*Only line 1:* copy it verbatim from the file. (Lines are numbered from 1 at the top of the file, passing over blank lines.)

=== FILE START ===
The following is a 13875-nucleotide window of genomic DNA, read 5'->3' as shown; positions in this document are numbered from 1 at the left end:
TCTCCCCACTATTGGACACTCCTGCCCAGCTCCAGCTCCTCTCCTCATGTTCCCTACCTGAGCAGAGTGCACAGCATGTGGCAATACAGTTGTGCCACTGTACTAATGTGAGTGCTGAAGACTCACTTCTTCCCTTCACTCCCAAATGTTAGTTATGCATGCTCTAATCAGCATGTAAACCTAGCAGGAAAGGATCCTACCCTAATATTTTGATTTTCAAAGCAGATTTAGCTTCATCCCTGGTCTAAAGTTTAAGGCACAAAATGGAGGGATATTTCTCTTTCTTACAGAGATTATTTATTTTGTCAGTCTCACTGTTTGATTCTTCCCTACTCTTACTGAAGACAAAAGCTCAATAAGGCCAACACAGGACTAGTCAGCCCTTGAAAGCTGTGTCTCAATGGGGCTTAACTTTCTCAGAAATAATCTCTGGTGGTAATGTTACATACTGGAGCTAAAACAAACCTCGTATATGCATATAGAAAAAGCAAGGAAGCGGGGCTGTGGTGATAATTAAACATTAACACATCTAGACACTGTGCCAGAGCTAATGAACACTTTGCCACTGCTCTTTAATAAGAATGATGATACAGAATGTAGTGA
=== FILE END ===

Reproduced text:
The following is a 13875-nucleotide window of genomic DNA, read 5'->3' as shown; positions in this document are numbered from 1 at the left end: